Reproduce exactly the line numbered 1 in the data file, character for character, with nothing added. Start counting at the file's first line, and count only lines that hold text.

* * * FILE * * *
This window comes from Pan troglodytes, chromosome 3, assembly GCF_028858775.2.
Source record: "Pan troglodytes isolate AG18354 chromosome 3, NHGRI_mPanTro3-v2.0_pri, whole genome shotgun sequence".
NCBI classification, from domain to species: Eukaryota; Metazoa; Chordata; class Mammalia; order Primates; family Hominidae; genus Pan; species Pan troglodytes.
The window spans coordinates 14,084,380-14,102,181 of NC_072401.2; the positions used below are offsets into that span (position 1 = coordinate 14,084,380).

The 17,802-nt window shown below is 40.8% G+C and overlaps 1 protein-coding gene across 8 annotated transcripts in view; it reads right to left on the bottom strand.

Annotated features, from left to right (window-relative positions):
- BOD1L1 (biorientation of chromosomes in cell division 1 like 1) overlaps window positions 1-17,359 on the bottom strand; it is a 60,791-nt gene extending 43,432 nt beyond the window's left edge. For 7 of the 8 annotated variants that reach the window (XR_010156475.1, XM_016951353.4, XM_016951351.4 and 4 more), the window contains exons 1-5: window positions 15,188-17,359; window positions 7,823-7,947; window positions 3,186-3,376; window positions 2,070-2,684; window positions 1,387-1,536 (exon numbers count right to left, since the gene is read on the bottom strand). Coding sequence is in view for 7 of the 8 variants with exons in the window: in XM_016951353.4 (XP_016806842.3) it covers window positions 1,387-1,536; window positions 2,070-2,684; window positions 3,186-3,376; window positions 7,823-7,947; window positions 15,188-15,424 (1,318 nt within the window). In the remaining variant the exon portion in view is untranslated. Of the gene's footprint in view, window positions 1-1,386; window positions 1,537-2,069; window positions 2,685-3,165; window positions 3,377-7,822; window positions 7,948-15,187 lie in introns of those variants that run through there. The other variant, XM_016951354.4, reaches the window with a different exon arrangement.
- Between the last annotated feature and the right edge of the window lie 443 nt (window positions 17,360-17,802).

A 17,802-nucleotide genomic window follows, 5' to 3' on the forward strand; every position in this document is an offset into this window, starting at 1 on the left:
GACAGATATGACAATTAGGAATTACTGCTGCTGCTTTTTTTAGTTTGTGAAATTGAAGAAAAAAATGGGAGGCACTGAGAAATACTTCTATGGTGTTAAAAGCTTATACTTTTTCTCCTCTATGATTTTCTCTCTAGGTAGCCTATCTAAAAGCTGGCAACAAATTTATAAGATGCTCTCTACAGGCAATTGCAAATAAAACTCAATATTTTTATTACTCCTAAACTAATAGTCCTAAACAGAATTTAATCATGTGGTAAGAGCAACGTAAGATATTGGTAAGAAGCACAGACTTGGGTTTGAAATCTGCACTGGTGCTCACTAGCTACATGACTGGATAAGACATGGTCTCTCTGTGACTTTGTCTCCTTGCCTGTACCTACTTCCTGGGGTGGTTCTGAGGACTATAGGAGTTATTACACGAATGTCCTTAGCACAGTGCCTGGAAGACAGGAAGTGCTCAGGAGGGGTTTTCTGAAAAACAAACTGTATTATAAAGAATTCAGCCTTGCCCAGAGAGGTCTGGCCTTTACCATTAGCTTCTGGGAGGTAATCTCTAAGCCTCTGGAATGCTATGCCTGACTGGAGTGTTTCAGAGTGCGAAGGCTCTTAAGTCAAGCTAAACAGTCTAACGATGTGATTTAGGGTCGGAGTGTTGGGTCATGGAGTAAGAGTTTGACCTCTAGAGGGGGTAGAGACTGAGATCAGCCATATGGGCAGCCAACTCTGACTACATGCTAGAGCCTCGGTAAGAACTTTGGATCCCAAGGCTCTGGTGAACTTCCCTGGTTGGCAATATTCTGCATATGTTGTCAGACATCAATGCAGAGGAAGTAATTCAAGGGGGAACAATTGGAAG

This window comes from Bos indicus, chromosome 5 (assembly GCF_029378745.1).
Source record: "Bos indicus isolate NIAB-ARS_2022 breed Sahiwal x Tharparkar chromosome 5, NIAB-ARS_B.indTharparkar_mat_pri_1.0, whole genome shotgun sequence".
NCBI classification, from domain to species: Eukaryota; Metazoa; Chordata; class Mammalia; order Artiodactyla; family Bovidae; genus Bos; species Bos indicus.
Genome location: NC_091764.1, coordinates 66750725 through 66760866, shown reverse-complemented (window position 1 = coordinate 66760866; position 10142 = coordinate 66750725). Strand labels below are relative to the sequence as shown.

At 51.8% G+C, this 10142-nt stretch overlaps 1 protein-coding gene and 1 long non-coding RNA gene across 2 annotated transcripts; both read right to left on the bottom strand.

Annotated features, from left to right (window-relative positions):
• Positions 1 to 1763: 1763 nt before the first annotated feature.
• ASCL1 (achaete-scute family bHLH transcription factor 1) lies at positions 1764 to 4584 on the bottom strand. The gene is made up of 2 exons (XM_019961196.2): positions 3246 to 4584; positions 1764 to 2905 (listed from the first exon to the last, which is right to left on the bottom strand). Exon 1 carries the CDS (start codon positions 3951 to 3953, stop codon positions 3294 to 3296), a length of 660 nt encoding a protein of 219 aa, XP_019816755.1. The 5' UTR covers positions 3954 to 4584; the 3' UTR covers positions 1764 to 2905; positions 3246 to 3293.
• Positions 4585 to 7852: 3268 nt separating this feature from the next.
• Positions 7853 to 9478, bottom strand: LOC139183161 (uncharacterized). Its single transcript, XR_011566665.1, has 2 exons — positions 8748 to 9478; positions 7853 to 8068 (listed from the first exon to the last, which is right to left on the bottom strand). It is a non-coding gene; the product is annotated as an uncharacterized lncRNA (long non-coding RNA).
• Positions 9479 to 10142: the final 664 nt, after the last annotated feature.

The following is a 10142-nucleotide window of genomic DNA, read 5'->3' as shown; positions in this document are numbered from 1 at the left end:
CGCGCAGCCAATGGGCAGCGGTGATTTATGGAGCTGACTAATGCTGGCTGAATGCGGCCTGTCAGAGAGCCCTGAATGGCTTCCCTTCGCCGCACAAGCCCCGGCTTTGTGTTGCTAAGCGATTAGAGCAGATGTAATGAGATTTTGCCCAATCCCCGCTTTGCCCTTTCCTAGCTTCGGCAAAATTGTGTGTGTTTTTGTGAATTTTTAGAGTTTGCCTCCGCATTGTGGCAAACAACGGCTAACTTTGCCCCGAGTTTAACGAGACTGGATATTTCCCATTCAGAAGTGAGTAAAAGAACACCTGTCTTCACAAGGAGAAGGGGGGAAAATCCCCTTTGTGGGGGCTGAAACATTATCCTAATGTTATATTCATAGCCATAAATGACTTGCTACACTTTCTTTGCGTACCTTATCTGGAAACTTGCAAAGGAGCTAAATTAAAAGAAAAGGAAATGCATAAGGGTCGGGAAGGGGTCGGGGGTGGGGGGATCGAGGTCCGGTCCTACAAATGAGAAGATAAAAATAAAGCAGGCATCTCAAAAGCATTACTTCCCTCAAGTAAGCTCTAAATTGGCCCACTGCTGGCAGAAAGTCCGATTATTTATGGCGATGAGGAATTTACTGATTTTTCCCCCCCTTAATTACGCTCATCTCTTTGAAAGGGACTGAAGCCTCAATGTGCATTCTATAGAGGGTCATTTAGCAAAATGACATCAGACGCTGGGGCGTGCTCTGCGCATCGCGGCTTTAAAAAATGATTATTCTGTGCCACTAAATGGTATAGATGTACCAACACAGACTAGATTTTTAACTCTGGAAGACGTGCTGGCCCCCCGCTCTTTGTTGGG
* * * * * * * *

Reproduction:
This window comes from Pan troglodytes, chromosome 3, assembly GCF_028858775.2.